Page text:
A new Knight Chair in Audience and Community Engagement for News will join the faculty of the William Allen White School of Journalism and Mass Communications next week.
Stephen Wolgast, a veteran journalist who was part of a Pulitzer-Prize winning team from The New York Times covering the aftermath of the Sept. 11 attacks, will work with students and faculty to explore new concepts in audience development and building community engagement with local news.
The School of Journalism conducted a national search for the endowed chair position, which is supported by the John S. and James L. Knight Foundation. The Knight Chair program identifies leading journalists for professorships at 22 universities across the country, where they teach innovative courses, create experimental projects and develop forward-thinking programs to advance journalism in the digital age.
“We are excited to welcome Stephen as the new Knight Chair at KU,” said Dean Ann M. Brill. “His many years of professional newspaper work paired with a decade of teaching experience will benefit the school and the students. We are looking forward to seeing Stephen’s creativity put into practice here at the J-School and in the community.”
In his role at KU, Wolgast will teach writing and ethics and focus on helping students envision creative ways to connect and engage with readers. He has 10 years of experience teaching news reporting, photojournalism, copy editing and convergence as a professor of the practice at Kansas State University. He also was director of the Collegian Media Group, which publishes the student newspaper and the yearbook.
One of the biggest challenges Wolgast sees for the profession and journalism graduates entering the workforce is how to preserve local news during a time when communities in the United States have lost more than a thousand local newspapers in the last 15 years.
"What I want to be able to do is try to help solve the question of what's the sweet spot where journalists can be part of the city or the town or the state in a way that shares information that is important to people and makes people want to find out what's going on from a place that's reliable and accurate and trying to make a positive difference," Wolgast said.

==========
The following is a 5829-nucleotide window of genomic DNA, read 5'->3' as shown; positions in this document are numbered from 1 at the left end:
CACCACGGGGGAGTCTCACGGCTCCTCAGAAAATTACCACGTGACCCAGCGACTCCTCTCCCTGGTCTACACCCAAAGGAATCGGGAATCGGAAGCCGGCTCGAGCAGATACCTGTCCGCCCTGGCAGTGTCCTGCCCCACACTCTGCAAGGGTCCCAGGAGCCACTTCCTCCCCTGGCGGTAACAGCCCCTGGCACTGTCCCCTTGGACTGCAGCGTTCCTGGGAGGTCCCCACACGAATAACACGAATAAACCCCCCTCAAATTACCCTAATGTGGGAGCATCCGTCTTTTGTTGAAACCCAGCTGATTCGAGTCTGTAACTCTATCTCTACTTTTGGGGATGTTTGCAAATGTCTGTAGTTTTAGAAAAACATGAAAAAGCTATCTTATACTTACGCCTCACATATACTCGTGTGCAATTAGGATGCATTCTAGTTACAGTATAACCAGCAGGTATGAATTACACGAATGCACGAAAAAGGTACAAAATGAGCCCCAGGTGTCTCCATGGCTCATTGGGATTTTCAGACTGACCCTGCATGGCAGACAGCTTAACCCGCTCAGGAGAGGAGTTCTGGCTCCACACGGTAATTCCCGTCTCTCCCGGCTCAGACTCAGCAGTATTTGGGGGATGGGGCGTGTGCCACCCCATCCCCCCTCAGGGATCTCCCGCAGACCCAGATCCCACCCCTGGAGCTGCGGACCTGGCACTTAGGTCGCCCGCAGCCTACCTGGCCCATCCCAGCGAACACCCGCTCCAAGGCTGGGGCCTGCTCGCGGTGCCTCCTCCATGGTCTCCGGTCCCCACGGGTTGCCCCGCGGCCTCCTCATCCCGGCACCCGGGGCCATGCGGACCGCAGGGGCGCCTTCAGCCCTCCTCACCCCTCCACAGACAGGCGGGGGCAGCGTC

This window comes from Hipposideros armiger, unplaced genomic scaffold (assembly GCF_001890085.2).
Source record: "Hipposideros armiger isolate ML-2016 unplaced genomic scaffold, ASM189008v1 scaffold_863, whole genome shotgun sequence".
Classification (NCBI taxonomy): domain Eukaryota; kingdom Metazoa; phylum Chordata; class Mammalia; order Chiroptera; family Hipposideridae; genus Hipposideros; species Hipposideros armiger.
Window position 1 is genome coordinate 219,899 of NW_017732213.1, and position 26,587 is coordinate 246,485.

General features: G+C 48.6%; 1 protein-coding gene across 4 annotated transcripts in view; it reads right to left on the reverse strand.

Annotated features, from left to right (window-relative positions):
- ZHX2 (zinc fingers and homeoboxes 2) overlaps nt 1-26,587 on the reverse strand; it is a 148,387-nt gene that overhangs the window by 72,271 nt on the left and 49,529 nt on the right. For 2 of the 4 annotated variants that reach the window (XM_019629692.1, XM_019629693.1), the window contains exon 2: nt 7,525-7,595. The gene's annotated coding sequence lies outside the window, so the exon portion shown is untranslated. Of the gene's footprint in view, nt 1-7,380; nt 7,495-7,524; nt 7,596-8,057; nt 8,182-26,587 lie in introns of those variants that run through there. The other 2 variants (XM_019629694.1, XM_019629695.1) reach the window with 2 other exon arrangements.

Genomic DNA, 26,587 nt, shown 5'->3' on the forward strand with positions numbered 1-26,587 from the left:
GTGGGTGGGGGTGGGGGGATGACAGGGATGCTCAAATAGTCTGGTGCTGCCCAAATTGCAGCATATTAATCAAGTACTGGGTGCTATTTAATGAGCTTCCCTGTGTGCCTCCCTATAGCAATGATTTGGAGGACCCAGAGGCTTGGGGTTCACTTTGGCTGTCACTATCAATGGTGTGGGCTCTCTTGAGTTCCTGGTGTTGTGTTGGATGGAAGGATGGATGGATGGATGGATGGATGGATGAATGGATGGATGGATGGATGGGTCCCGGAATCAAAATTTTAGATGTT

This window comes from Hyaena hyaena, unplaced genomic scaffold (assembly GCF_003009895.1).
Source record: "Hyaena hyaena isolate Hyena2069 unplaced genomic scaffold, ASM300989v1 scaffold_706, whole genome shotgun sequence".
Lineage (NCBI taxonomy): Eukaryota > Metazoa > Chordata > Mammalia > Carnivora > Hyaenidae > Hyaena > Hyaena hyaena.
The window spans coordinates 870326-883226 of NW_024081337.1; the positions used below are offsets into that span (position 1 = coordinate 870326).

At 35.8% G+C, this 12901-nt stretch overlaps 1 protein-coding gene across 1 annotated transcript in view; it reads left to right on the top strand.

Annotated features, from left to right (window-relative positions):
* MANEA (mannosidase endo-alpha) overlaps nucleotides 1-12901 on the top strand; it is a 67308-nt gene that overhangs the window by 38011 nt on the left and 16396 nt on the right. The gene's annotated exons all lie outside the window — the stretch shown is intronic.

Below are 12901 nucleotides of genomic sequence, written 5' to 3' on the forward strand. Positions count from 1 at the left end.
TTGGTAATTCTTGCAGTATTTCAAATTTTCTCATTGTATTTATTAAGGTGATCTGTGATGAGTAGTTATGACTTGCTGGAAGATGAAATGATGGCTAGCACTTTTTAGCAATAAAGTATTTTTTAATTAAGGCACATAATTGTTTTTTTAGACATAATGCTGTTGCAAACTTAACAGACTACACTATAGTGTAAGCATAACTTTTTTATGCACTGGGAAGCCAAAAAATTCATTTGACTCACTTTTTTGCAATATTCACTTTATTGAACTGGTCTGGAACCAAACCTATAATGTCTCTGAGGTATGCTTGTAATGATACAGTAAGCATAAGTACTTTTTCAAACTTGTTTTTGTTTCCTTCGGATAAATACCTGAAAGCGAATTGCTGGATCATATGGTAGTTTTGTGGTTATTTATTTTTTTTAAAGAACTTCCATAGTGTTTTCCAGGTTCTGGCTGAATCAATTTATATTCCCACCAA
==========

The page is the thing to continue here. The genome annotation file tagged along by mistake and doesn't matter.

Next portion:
That model of connecting and engaging an audience will have to look different than in the past in order to be sustainable, and Wolgast said that is the puzzle that faces today’s young journalists.
"One thing I really want to look at is entrepreneurial journalism. How can journalists come up with something new to share journalism?" Wolgast said. "So the challenge is to look at news and see what it is now but also look at what is going to come next,” he said.
Wolgast has a master’s degree in journalism from Columbia University and bachelor’s degree in political science from K-State. He started his journalism career as a photographer at the Topeka Capital-Journal, then worked as a reporter for the Baltic Independent in Estonia. He also has worked at newspapers in Wyoming, Louisiana, Ohio and was a news design editor at The New York Times from 2000 to 2009. He was part of the staff that was awarded the 2002 Pulitzer Prize for Public Service for “A Nation Challenged,” a special section published daily after the Sept. 11 terrorist attacks, which covered the events, profiled the victims, and tracked the developing story locally and globally.
In 2016, he was named a humanities scholar by Humanities Kansas for presenting lectures on “Free Speech in Times of Crisis” around Kansas featuring William Allen White’s Pulitzer Prize for editorial writing in 1923 and the modern phenomenon of "fake news."
One of Wolgast’s hobbies is learning about the origins cap and gown, which has a connection to the University of Kansas. The style of caps, hoods and gowns that most American graduates wear today is based on a proposal made in 1893 by John J. McCook — the same McCook who was KU’s commencement speaker in 1890, who donated $2,500 to build KU’s first football stadium, and who was the namesake of a temporary men’s dorm from 1946 to 1959. In 2012, Wolgast became the editor of Transactions of the Burgon Society, a British organization that studies the history and current use of academic dress.
About the Knight Foundation
The John S. and James L. Knight Foundation endows chairs at 22 universities in the United States. The professorships are awarded to those who are committed to promoting the study of and advancement of journalism and journalism education. In 1990, the KU School of Journalism received one of the first three Knight Chairs in Journalism that focuses on teaching community journalism.